There are no words to adequately describe what they saw. As one scholar has said, “The language of the passage is more allusive than referential, its mode more intuitive than logical. It communicates in visual and auditory terms a fleeting perception of the eternal splendor, an elusive awareness of the divine presence.” [1]

I just want to say that again. “A fleeting perception of the eternal splendor, an elusive awareness of the divine presence.” A moment ago their teacher stood before them as he has stood before them for so many days already; now he stands there suffused with glory, radiating God. Moreover, Moses and Elijah are suddenly there as well, those two ancient patriarchs of the Jewish religion and culture. The three disciples are keenly and abruptly aware that God is right there on the mountain with them.

James and John say nothing in the face of this blazing mystery; Peter, on the other hand, stammers, “Rabbi, it is good for us to be here; let us make three dwellings, one for you, one for Moses, and one for Elijah.”

You know, I always assumed that Peter was messing up again. I always heard his response to the vision and inwardly sighed, “Oh, Peter. You missed the point again. You get a glimpse of the divinity of Jesus and you want to tame it, contain it. You want to put God in a box and keep the lid on it.”

Except: that explanation of Peter’s impulse to construct a couple of tents is, as it were, a horse of my own imagining. There is absolutely no indication that Peter wanted to contain God, that Peter wanted to hoard Jesus for himself, that Peter hoped to remain on that mountaintop in some kind of spiritual ecstasy and let the rest of the world take care of itself.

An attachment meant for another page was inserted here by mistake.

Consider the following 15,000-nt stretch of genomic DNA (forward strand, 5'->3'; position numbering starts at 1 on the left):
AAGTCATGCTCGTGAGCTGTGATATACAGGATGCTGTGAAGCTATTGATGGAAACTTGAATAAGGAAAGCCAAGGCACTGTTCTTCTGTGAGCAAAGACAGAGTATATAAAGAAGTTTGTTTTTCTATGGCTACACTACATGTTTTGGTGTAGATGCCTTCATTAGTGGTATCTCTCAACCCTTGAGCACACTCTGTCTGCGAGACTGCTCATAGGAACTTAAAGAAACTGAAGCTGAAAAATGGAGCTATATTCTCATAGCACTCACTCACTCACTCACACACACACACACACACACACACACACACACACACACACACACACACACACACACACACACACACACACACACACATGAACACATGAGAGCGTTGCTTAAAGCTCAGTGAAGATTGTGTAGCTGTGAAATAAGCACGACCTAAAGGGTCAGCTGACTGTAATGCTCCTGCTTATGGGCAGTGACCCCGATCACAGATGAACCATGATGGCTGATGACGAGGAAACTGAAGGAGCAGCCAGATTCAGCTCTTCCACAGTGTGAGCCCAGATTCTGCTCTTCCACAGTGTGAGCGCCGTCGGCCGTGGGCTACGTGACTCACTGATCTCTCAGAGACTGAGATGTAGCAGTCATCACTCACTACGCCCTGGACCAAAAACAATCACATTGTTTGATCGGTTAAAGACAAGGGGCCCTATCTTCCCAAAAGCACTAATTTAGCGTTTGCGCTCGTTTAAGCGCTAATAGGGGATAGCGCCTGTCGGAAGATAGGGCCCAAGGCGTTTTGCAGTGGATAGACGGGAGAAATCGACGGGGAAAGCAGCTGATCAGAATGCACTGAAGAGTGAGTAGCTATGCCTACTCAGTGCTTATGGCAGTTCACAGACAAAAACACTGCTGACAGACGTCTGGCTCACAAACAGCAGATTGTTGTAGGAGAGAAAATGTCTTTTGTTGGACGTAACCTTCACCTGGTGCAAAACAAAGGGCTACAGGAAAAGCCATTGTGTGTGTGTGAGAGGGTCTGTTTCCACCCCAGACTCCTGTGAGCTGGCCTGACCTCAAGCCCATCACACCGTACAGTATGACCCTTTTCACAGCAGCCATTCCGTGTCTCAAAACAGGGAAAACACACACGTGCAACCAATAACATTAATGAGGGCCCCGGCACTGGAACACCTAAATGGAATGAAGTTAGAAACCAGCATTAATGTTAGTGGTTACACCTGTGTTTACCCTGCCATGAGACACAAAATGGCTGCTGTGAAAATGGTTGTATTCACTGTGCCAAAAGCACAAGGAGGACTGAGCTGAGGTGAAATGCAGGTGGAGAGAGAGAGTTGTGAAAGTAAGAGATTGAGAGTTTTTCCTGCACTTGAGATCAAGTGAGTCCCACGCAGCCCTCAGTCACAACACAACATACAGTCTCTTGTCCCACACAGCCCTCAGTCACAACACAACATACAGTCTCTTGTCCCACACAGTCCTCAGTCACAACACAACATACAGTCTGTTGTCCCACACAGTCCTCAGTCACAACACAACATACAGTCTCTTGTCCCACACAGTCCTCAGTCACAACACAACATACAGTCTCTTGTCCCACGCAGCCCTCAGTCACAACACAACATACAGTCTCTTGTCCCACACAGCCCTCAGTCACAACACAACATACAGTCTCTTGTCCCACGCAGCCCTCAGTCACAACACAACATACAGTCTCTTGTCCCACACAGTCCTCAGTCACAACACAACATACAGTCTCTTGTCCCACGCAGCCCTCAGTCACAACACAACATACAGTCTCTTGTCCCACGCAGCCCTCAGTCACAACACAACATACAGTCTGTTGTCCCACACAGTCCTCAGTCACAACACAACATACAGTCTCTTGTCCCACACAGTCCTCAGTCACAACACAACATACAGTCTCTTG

Listen again:

And there appeared to them Elijah with Moses, who were talking with Jesus. Then Peter said to Jesus, “Rabbi, it is good for us to be here; let us make three dwellings, one for you, one for Moses, and one for Elijah.” He did not know what to say, for they were terrified.

In this particular story, Peter isn’t confused; he isn’t slow; he isn’t dim-witted. He isn’t greedy or selfish. He is terrified. What Peter and the other disciples are feeling is not surprise. It isn’t shock. It isn’t, as one person has said, “fear of the sort that might be heroically overcome in an adventure story, but terror of the sort evoked by horror movies.” [2]

In his terror, Peter doesn’t know what to do or say, so he says what is apparently the first thing that comes into his head. But God knows what to say in the face of that fear. Out of a cloud that has arrived from nowhere comes the voice of God: “This is my Son, the Beloved!”

And friends, here we have another one of the horses I seem to be gathering in my stable. I always thought God was annoyed with Peter for this mistake. I always thought God spoke with aggravation or even anger. In other words, I always heard more than what is present in the text. I heard God saying, “Stop what you’re doing! This is my Son – stop babbling, stop doing stupid stuff, and listen to him!”

But you know what? That judgment, that condemnation: it isn’t there. The horse of judgment is my preferred steed, it turns out. Hunted by the demon of perfectionism, I see judgment all over the place – even when it simply isn’t there.

I hear hoofbeats.

But there are no horses in this story. There is no judgment; no condemnation. Do you know what is here?